Sundance is coming back to Seattle!
We love Keke. Courtesy of Sundance

For a second blessed year in a row, the little itty bitty indie Sundance Film Festival is making its way to Seattle.

Last week, the film fest—running from January 20-30—dropped its full line-up, consisting of dozens of U.S. and international features, documentaries, shorts, and special programming. Keeping in step with 2021's pandemic version of the fest, Sundance will make films available to virtual audiences online once again, in addition to showing the films in-person in Park City, Utah.

What's special is that this year, seven art house cinemas around the country will also screen eight films in-person on the fest's closing weekend, January 28-30, via Sundance's Satellite Screen program. And lucky for us, Capitol Hill's Northwest Film Forum is one of those screens, bringing a bit of Utah's snowy mountaintop to the rainy streets of Seattle. (Fingers crossed we get some snow by January.)

“Building on our experience last year, we’ve discovered new possibilities of convergence, and we embrace the fact that we are now an expanded community in which active participation matters and audience presence — however and wherever it manifests — changes everything,” said Festival director Tabitha Jackson in a press release about the program.

Starting Wednesday, December 15, the Film Forum will make passes and packages available for Film Forum members, with individual pre-sale tickets going living on Wednesday, January 5. Non-members will not have access to passes or packages, but can buy individual tickets starting on Thursday, January 6.

This is the second year that the Film Forum will be part of the Satellite Screen program, but the first time it will actually show the films to local audiences IRL. It's pretty freakin' cool that Seattleites will have a chance to view some films that will certainly shape 2022's film season. "We know from last year’s online turnout that our audiences in the Pacific Northwest and beyond are eager for Sundance’s world-class programming,” said NWFF's executive director Vivian Hua.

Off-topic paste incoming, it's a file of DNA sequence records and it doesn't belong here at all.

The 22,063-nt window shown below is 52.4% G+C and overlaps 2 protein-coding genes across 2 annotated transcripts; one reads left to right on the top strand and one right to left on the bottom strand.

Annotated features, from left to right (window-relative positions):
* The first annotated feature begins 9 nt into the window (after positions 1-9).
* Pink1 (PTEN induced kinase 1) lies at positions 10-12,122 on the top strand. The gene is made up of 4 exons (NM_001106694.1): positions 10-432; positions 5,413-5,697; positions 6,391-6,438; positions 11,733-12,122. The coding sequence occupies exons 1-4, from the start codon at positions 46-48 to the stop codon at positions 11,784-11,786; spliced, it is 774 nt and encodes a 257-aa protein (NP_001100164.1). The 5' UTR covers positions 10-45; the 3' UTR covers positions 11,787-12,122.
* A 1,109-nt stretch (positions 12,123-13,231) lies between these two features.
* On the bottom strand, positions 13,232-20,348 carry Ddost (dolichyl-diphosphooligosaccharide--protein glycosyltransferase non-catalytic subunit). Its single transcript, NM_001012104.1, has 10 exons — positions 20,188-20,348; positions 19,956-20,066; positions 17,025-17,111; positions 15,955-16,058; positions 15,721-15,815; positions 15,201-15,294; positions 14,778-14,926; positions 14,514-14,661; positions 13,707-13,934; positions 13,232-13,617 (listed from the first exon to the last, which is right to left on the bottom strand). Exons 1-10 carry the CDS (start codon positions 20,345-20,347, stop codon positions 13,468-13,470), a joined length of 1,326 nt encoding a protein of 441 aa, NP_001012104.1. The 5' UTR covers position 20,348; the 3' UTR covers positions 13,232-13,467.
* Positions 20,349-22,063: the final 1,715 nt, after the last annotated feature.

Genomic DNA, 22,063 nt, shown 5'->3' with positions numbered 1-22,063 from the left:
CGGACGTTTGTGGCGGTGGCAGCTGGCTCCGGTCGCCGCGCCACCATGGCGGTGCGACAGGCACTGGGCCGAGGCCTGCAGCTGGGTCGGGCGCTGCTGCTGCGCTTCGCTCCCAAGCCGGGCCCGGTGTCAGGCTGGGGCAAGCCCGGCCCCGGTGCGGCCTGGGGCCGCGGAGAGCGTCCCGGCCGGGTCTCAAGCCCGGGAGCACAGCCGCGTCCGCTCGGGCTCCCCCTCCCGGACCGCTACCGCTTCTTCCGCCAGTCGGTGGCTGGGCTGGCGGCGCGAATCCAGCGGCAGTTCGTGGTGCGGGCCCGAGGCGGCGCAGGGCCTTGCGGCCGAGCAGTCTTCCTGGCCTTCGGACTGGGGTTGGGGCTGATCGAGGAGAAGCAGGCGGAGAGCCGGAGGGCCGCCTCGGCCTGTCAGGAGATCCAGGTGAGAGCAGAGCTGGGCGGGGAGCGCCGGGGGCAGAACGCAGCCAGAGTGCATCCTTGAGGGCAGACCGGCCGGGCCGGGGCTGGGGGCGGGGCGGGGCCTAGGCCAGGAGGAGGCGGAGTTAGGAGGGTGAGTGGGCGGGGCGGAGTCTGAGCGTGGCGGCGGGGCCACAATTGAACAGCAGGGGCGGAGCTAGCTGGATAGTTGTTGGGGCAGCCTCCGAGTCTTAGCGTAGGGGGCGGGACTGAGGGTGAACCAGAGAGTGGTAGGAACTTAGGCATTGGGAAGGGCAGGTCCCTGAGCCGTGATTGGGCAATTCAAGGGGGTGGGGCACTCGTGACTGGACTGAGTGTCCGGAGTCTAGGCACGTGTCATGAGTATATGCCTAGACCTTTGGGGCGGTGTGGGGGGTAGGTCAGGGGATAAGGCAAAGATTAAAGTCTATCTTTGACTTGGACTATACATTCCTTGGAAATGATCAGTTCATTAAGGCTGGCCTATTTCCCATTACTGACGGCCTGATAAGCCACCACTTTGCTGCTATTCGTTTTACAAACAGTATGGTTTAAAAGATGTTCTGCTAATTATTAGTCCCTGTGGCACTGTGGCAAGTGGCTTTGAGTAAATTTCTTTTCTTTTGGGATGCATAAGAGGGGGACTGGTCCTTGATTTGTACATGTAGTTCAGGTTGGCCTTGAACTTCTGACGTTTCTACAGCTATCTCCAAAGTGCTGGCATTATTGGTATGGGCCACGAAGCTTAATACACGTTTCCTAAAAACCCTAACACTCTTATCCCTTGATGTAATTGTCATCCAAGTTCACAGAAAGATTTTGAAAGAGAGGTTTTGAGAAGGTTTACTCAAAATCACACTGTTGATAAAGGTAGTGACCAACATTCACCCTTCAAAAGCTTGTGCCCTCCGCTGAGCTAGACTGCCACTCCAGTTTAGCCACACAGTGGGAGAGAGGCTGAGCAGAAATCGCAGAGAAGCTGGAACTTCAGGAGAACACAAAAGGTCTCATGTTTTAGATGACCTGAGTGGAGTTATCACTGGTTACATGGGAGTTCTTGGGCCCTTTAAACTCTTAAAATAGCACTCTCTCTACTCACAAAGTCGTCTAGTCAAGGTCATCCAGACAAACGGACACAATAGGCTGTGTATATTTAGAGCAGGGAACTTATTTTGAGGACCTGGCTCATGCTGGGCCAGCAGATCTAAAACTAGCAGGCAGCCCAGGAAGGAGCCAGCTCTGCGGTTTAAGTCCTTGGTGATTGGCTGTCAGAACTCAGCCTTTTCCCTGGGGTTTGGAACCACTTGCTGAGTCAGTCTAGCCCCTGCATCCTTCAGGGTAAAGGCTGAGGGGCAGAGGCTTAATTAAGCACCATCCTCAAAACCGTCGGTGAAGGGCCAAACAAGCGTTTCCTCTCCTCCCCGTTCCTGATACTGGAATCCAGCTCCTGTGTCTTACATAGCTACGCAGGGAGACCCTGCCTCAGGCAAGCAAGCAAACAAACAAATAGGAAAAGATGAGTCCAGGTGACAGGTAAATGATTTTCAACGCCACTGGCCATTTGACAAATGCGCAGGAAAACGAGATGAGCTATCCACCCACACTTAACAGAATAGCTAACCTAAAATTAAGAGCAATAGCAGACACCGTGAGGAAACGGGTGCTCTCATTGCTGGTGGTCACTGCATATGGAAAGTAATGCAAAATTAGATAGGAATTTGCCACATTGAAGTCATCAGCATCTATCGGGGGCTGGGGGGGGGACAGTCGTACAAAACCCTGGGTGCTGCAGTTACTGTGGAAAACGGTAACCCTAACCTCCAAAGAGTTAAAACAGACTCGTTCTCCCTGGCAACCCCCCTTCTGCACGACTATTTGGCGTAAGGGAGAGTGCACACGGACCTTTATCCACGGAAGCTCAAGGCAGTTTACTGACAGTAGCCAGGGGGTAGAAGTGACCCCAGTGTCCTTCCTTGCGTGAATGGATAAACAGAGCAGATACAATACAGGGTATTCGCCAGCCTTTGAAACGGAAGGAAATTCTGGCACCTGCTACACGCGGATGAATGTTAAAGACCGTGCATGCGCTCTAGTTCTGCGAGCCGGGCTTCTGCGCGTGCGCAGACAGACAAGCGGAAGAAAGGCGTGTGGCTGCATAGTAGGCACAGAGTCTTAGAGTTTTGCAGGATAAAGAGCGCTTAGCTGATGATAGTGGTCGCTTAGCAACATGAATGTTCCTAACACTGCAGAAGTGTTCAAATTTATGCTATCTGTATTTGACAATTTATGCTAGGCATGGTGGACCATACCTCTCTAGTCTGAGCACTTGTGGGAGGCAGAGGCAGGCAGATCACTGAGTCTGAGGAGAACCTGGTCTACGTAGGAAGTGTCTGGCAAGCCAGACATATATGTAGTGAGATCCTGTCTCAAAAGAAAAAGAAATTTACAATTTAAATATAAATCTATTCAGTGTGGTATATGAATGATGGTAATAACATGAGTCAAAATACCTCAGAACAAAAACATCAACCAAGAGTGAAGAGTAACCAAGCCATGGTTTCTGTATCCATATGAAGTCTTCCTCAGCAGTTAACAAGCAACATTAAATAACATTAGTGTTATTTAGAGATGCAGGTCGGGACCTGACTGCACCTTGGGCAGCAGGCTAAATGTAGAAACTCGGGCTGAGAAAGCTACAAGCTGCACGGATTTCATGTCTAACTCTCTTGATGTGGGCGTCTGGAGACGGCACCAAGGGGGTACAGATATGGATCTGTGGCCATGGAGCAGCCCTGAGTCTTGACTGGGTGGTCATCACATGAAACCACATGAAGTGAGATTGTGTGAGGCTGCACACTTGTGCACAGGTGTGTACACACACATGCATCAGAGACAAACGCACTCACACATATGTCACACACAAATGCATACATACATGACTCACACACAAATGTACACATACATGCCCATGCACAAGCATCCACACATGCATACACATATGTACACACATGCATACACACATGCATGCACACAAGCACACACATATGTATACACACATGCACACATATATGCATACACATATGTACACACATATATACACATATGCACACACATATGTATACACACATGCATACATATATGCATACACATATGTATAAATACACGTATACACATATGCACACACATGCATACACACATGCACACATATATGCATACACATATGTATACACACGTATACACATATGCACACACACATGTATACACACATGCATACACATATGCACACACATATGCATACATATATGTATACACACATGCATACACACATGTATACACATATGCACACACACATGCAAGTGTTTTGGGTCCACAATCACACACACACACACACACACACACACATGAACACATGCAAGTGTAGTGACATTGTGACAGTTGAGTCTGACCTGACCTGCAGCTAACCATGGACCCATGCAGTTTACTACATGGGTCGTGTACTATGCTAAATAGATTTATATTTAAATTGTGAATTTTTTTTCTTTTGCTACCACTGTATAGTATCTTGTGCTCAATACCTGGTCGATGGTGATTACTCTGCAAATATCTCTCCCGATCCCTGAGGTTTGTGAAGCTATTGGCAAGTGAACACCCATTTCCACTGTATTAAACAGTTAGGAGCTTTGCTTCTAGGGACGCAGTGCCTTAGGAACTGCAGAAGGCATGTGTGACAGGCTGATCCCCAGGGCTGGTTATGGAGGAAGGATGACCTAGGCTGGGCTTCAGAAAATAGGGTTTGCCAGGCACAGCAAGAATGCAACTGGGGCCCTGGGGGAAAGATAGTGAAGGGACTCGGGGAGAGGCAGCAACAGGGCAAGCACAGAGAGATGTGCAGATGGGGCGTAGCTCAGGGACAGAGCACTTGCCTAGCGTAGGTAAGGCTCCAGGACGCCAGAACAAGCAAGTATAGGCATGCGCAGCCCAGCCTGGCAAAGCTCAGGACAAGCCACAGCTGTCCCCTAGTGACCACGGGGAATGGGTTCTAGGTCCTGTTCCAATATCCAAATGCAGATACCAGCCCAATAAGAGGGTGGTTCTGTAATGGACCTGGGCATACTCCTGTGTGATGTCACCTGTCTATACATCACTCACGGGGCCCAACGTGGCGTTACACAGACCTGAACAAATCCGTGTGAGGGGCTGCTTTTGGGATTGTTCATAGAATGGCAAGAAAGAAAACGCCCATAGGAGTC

Like we did last year, The Stranger will cover the screenings, including the in-person ones here in Seattle. For those interested in nabbing IRL tickets, here's a quick look at the eight films—five fiction and three documentary—as well as a short film program the Film Forum will screen in January:

International Documentary Feature – World Cinema: Documentary Competition, Dir. Rita Baghdadi
Friday, January 28: 6 pm
Courtesy of Sundance
This documentary focuses on Slave to Sirens, who are "the first and only all-woman thrash metal band in the Middle East," according to the Sundance release. The film follows the band's founders—Lilas Mayassi and Shery Bechara—as well as the three other members as they navigate young adulthood against the political unrest of Beirut.

U.S., Dir. Carey Williams
Friday, January 28: 8:30 pm
Courtesy of Sundance
One night, best friends Kunle and Sean endeavor to become the first Black students to complete their college's epic frat party tour. But when they find a white girl passed out in their home, the boys—along with their Latino roommate, Carlos—have to figure out a way to rectify the situation without getting the police involved.

International Documentary Feature – Premieres, Dir. Eva Longoria Bastón
Saturday, January 29: 3 pm
Courtesy of Sundance
Calling all sportsheads!! Actress and producer Eva Longoria Bastón's directorial debut recounts the epic 1996 boxing match between Mexican-American boxer Oscar De La Hoya hailing from East L.A. and Mexican-born legend Julio Cesár Chávez. Using archival footage as well as talking head interviews with De La Hoya and Chávez, Longoria Baston's documentary goes deep on the build-up to the match and its cultural significance to Mexicans on either side of the border.

U.S. Dramatic Feature - Dramatic Competition, Dir. Krystin Ver Linden